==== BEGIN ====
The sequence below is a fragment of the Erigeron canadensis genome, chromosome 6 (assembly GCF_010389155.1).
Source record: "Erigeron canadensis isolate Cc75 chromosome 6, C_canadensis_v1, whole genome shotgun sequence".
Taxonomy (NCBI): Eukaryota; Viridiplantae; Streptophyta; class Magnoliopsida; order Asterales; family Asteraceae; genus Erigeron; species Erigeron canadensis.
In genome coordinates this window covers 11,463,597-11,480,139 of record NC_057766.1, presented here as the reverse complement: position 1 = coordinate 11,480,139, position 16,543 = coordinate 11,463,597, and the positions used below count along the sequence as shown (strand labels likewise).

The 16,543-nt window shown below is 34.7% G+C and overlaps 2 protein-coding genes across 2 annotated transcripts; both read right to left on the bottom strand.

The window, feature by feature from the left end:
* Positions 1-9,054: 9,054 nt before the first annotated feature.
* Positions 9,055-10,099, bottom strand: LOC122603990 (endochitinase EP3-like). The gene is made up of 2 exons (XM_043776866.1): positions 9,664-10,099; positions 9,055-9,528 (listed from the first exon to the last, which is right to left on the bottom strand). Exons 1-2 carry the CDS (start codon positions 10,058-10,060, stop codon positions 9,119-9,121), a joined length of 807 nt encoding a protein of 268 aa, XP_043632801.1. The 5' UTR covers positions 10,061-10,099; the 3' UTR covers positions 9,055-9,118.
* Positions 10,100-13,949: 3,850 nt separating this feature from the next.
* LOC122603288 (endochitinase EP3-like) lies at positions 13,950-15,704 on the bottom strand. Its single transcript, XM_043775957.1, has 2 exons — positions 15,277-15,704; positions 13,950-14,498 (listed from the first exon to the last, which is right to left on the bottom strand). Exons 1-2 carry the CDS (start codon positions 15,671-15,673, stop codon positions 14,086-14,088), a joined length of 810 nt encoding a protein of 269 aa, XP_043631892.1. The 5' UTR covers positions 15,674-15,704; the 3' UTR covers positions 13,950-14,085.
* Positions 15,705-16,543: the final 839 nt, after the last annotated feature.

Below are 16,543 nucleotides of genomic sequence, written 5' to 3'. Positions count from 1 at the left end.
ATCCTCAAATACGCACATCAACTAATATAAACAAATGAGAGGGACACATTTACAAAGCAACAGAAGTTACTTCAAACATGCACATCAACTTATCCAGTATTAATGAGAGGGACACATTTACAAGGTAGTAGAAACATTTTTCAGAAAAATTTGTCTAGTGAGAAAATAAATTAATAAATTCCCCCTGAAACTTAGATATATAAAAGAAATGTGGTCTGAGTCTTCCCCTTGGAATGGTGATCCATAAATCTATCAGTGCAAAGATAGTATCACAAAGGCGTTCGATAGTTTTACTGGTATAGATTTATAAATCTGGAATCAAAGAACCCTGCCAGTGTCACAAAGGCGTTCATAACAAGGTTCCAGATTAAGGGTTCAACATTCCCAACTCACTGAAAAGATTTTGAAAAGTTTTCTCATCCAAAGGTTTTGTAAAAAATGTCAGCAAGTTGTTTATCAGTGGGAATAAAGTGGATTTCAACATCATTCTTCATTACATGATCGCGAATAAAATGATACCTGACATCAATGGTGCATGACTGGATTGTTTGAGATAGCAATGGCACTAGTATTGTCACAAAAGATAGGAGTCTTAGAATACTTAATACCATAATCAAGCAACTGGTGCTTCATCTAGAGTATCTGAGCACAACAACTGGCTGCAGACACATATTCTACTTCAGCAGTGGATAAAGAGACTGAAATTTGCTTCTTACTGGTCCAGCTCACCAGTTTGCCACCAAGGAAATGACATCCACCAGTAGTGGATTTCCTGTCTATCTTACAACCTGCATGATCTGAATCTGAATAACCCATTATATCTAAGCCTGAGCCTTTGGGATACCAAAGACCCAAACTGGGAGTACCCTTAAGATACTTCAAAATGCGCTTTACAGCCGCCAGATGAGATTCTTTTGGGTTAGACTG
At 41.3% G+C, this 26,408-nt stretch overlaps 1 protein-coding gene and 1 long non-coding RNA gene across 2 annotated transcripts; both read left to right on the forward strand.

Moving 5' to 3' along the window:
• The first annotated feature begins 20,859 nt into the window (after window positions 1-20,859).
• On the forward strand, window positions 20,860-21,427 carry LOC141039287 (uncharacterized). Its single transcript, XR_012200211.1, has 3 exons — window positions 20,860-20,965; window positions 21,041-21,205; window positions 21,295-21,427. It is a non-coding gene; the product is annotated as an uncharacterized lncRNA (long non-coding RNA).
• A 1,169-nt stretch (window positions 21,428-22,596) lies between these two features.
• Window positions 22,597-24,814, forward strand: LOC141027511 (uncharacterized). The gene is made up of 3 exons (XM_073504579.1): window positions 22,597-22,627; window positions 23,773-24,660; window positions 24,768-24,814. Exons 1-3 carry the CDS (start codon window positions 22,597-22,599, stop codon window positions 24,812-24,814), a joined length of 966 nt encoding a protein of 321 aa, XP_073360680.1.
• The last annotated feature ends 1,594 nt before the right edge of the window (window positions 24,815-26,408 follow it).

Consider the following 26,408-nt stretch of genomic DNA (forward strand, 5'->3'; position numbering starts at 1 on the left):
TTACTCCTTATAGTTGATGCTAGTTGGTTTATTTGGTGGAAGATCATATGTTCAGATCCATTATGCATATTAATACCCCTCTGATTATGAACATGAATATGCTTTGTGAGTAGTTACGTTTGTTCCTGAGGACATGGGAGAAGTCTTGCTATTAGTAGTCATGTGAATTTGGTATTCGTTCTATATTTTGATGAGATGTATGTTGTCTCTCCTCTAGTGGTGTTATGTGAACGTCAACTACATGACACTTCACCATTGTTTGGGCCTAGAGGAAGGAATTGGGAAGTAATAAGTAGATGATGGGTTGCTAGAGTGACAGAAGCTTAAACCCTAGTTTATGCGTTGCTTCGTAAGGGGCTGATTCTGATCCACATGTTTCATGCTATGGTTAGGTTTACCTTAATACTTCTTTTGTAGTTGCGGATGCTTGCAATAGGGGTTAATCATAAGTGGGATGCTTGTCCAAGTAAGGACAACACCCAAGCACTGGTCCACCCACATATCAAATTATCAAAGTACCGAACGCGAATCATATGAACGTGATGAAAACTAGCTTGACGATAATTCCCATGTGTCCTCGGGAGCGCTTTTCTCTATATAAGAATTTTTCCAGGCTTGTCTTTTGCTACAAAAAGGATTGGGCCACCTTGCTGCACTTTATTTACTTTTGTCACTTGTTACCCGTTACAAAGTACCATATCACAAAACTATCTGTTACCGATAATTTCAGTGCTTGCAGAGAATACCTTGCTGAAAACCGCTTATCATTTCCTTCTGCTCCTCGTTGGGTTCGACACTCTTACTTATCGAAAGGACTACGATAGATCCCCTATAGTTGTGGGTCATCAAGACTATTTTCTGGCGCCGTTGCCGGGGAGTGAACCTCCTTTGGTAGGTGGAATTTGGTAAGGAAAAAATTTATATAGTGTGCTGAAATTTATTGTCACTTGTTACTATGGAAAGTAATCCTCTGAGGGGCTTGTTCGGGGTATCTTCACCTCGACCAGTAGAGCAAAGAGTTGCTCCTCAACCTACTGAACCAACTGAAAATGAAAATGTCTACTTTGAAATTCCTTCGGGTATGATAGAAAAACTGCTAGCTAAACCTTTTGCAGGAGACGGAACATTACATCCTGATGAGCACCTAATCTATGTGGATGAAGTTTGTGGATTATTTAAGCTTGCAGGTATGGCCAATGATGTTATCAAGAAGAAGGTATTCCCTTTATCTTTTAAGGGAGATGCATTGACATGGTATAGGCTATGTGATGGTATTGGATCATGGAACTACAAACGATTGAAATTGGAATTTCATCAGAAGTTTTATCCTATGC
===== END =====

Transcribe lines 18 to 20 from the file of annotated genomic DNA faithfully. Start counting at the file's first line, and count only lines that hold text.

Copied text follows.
• A 1,169-nt stretch (window positions 21,428-22,596) lies between these two features.
• Window positions 22,597-24,814, forward strand: LOC141027511 (uncharacterized). The gene is made up of 3 exons (XM_073504579.1): window positions 22,597-22,627; window positions 23,773-24,660; window positions 24,768-24,814. Exons 1-3 carry the CDS (start codon window positions 22,597-22,599, stop codon window positions 24,812-24,814), a joined length of 966 nt encoding a protein of 321 aa, XP_073360680.1.
• The last annotated feature ends 1,594 nt before the right edge of the window (window positions 24,815-26,408 follow it).